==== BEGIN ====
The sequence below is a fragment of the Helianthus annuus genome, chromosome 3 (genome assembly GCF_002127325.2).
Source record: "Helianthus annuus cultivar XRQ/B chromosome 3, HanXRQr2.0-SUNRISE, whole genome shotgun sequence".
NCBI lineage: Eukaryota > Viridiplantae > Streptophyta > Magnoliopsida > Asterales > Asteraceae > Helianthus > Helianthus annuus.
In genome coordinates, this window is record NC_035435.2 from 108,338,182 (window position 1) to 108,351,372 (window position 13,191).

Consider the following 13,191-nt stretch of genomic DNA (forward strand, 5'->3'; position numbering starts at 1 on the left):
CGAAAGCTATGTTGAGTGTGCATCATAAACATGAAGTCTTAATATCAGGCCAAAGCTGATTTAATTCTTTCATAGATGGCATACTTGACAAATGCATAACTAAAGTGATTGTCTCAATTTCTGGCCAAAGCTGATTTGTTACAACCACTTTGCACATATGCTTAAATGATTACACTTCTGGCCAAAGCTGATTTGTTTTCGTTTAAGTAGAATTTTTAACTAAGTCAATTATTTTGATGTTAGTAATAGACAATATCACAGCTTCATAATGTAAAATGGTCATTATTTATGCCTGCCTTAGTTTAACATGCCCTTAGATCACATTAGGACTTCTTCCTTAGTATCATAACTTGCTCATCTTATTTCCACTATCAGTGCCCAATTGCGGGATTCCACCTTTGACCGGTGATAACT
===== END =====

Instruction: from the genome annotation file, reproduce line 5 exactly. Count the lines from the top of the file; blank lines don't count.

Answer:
Consider the following 13,191-nt stretch of genomic DNA (forward strand, 5'->3'; position numbering starts at 1 on the left):